Scottish National Party chief executive quits after membership numbers dispute

Photo: Andy Buchanan/POOL/Getty Images

Peter Murrell, the chief executive of the Scottish National Party (SNP), resigned on Saturday following a dispute over the number of SNP members. Murrell accepted responsibility for misleading the public on the number of members and said that there was no intent to deceive.

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Murrell has been the head of the party administration since 1999 and is the husband of the outgoing SNP leader, Nicola Sturgeon. Sturgeon announced in February that she would step down after eight years as Scotland's first minister, triggering an SNP leadership contest that concluded on March 27.

Murrell initially intended to remain in his position until the leadership contest was over. However, he faced increasing pressure to step down after Murray Foote, the party's head of communications, resigned on Friday.

Foote had previously disputed a media report that party membership had fallen sharply since 2021, but the SNP issued updated figures on Thursday showing a decline from 103,884 to 72,186 members.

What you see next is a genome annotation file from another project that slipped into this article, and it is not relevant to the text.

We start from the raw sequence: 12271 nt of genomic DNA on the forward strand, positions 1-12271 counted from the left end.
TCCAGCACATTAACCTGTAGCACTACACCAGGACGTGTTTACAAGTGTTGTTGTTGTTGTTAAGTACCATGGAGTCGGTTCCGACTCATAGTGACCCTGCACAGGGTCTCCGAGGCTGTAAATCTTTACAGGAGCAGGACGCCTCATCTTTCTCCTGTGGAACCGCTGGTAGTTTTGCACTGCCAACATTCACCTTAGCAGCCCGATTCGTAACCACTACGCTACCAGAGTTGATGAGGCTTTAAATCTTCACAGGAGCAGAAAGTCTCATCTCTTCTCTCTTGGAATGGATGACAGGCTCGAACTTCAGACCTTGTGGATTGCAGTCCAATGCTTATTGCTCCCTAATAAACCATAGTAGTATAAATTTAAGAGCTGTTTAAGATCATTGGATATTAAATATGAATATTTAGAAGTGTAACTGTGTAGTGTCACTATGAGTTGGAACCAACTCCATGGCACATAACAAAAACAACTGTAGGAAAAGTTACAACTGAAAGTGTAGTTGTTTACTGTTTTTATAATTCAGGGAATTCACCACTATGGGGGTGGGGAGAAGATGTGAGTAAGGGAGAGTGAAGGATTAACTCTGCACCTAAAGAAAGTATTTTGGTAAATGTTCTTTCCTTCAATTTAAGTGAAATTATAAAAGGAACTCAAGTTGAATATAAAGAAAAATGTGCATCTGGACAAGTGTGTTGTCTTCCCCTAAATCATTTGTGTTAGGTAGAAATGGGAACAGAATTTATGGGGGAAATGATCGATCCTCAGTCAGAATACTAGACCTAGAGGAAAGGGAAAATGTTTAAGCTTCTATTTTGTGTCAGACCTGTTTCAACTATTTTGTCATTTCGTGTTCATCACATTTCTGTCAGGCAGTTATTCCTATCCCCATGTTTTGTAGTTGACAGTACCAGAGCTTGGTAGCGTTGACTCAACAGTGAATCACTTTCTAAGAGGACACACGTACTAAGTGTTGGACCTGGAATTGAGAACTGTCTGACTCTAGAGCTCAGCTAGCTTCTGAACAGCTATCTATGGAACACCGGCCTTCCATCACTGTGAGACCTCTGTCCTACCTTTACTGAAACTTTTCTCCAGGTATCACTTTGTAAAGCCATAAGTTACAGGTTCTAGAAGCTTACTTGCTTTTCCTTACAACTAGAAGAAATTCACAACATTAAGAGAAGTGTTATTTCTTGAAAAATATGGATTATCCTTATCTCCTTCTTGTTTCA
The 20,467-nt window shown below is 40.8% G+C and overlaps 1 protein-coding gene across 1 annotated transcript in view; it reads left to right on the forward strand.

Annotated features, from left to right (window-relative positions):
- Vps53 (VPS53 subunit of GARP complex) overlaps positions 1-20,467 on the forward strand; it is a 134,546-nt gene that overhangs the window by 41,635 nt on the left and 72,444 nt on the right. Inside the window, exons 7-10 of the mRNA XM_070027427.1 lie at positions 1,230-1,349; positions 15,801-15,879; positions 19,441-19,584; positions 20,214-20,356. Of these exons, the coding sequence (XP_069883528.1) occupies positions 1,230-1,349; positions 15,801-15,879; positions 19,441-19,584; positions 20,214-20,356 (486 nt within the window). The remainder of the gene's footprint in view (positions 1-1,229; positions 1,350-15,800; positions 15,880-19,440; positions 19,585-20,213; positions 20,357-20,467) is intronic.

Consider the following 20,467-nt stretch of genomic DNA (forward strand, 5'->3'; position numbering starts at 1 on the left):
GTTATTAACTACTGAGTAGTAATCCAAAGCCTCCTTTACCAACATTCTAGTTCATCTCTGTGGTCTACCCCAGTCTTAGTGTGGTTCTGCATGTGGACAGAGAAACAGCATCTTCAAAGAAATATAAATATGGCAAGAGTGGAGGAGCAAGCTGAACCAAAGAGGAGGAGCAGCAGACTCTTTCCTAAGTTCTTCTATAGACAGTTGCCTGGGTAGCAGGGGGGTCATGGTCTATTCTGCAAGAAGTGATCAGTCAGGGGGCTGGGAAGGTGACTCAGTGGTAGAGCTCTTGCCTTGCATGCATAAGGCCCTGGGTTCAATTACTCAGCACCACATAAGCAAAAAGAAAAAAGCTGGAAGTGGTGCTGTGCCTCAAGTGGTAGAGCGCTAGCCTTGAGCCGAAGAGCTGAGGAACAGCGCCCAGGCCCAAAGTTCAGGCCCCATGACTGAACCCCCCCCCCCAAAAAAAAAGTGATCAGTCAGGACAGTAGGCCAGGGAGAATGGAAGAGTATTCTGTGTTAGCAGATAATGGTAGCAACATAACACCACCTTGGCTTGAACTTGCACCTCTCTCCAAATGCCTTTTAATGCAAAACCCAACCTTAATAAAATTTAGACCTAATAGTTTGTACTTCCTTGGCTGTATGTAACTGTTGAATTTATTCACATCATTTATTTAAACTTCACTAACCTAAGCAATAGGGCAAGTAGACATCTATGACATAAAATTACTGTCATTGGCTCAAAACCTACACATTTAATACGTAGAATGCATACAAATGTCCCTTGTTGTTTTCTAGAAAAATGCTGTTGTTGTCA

Foote stated in his resignation statement on Friday that he had received inaccurate information on membership numbers from the party's head office. After Murrell's resignation, Michael Russell, the party's president, assumed the role of chief executive on an interim basis. The SNP said that these changes would not affect the ongoing leadership contest.

However, the SNP's political opponents raised concerns about the party's ability to govern Scotland. The Scottish Parliament in Edinburgh has powers over health, education, the justice system, and some tax policy. Craig Hoy, the chair of the Scottish Conservatives, said that the SNP's focus on internal disputes was ignoring the public's real priorities.

In conclusion, Murrell's resignation as SNP chief executive is a significant development for the party as it heads into a leadership contest. The controversy over membership numbers and the resulting resignations have raised questions about the SNP's transparency and fitness to govern Scotland.

It remains to be seen how this will affect the party's prospects in the upcoming leadership contest and beyond.